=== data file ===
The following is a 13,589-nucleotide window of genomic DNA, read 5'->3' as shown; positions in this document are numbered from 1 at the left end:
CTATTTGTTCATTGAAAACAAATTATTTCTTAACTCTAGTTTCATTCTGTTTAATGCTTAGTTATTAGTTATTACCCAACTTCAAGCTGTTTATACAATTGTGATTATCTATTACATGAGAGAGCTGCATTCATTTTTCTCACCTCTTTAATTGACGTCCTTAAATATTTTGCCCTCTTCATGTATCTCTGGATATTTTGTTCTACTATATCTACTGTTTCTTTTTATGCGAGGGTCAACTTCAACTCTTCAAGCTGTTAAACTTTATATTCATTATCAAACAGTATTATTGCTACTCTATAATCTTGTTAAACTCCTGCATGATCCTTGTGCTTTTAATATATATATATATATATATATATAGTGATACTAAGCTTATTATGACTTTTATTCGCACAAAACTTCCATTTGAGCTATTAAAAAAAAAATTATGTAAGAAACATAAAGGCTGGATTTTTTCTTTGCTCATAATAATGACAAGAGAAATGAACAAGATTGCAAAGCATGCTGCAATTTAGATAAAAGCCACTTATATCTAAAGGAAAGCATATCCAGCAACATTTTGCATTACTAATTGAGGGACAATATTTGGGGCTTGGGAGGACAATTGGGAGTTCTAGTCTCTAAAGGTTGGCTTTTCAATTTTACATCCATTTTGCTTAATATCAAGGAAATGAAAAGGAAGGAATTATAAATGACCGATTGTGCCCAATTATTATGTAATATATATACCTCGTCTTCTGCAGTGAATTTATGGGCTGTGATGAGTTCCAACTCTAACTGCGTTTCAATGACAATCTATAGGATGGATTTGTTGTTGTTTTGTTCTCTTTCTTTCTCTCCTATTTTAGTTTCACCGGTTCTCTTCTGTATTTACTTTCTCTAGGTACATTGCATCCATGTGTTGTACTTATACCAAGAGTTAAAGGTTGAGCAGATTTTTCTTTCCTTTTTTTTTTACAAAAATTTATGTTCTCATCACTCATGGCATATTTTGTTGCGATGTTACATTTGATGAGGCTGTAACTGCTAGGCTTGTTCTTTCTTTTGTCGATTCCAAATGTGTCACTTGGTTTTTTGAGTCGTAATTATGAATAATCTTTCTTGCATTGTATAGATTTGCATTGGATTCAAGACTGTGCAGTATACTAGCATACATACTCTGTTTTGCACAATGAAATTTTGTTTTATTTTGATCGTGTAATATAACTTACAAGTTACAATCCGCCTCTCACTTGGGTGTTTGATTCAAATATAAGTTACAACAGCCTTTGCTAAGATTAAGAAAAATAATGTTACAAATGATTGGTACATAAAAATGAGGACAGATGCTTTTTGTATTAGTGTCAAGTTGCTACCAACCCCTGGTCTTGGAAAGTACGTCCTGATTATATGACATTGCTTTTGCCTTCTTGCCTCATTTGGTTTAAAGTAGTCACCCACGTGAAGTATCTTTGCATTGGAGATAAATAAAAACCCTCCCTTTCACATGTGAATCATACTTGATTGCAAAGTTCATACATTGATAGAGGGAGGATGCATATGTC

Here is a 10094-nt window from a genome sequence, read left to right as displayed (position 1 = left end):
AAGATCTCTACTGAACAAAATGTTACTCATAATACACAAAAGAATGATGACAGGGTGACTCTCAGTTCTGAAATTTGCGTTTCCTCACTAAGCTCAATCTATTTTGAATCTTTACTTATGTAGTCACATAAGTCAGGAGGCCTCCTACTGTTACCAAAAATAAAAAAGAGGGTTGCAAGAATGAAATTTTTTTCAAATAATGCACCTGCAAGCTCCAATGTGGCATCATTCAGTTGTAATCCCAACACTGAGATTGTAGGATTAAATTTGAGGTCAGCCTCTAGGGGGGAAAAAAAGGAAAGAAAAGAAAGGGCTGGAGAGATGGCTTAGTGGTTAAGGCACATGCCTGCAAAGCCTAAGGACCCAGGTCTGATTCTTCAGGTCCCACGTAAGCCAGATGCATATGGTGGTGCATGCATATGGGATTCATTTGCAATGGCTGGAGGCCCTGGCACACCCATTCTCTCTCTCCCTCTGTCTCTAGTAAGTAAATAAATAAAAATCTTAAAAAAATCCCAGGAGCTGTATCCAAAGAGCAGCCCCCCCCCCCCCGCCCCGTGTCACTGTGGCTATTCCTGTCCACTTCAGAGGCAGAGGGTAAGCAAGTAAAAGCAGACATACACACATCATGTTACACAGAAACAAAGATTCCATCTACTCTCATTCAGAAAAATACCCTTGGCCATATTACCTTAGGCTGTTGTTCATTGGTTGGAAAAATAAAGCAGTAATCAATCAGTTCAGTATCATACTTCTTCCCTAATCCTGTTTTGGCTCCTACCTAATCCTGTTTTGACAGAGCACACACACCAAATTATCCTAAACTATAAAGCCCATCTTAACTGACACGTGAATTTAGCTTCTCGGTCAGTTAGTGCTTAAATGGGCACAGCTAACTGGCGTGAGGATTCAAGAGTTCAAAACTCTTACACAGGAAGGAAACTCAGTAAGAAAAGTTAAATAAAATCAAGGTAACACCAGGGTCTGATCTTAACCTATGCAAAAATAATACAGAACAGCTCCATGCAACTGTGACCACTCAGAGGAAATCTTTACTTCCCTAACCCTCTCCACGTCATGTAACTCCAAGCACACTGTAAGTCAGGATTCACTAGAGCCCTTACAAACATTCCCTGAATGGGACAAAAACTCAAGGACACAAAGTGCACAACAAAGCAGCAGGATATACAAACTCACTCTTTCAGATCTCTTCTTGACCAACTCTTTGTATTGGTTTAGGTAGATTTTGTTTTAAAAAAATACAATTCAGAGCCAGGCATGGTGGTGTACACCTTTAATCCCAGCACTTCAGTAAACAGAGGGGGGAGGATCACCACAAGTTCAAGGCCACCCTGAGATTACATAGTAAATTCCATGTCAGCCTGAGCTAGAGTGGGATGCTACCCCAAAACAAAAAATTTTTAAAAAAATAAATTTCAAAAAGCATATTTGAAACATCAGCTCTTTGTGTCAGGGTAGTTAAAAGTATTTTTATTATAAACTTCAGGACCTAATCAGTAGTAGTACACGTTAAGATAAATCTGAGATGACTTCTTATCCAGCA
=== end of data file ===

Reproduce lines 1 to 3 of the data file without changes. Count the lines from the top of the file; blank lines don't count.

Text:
The following is a 13,589-nucleotide window of genomic DNA, read 5'->3' as shown; positions in this document are numbered from 1 at the left end:
CTATTTGTTCATTGAAAACAAATTATTTCTTAACTCTAGTTTCATTCTGTTTAATGCTTAGTTATTAGTTATTACCCAACTTCAAGCTGTTTATACAATTGTGATTATCTATTACATGAGAGAGCTGCATTCATTTTTCTCACCTCTTTAATTGACGTCCTTAAATATTTTGCCCTCTTCATGTATCTCTGGATATTTTGTTCTACTATATCTACTGTTTCTTTTTATGCGAGGGTCAACTTCAACTCTTCAAGCTGTTAAACTTTATATTCATTATCAAACAGTATTATTGCTACTCTATAATCTTGTTAAACTCCTGCATGATCCTTGTGCTTTTAATATATATATATATATATATATATAGTGATACTAAGCTTATTATGACTTTTATTCGCACAAAACTTCCATTTGAGCTATTAAAAAAAAAATTATGTAAGAAACATAAAGGCTGGATTTTTTCTTTGCTCATAATAATGACAAGAGAAATGAACAAGATTGCAAAGCATGCTGCAATTTAGATAAAAGCCACTTATATCTAAAGGAAAGCATATCCAGCAACATTTTGCATTACTAATTGAGGGACAATATTTGGGGCTTGGGAGGACAATTGGGAGTTCTAGTCTCTAAAGGTTGGCTTTTCAATTTTACATCCATTTTGCTTAATATCAAGGAAATGAAAAGGAAGGAATTATAAATGACCGATTGTGCCCAATTATTATGTAATATATATACCTCGTCTTCTGCAGTGAATTTATGGGCTGTGATGAGTTCCAACTCTAACTGCGTTTCAATGACAATCTATAGGATGGATTTGTTGTTGTTTTGTTCTCTTTCTTTCTCTCCTATTTTAGTTTCACCGGTTCTCTTCTGTATTTACTTTCTCTAGGTACATTGCATCCATGTGTTGTACTTATACCAAGAGTTAAAGGTTGAGCAGATTTTTCTTTCCTTTTTTTTTTACAAAAATTTATGTTCTCATCACTCATGGCATATTTTGTTGCGATGTTACATTTGATGAGGCTGTAACTGCTAGGCTTGTTCTTTCTTTTGTCGATTCCAAATGTGTCACTTGGTTTTTTGAGTCGTAATTATGAATAATCTTTCTTGCATTGTATAGATTTGCATTGGATTCAAGACTGTGCAGTATACTAGCATACATACTCTGTTTTGCACAATGAAATTTTGTTTTATTTTGATCGTGTAATATAACTTACAAGTTACAATCCGCCTCTCACTTGGGTGTTTGATTCAAATATAAGTTACAACAGCCTTTGCTAAGATTAAGAAAAATAATGTTACAAATGATTGGTACATAAAAATGAGGACAGATGCTTTTTGTATTAGTGTCAAGTTGCTACCAACCCCTGGTCTTGGAAAGTACGTCCTGATTATATGACATTGCTTTTGCCTTCTTGCCTCATTTGGTTTAAAGTAGTCACCCACGTGAAGTATCTTTGCATTGGAGATAAATAAAAACCCTCCCTTTCACATGTGAATCATACTTGATTGCAAAGTTCATACATTGATAGAGGGAGGATGCATATGTC

Here is a 10094-nt window from a genome sequence, read left to right as displayed (position 1 = left end):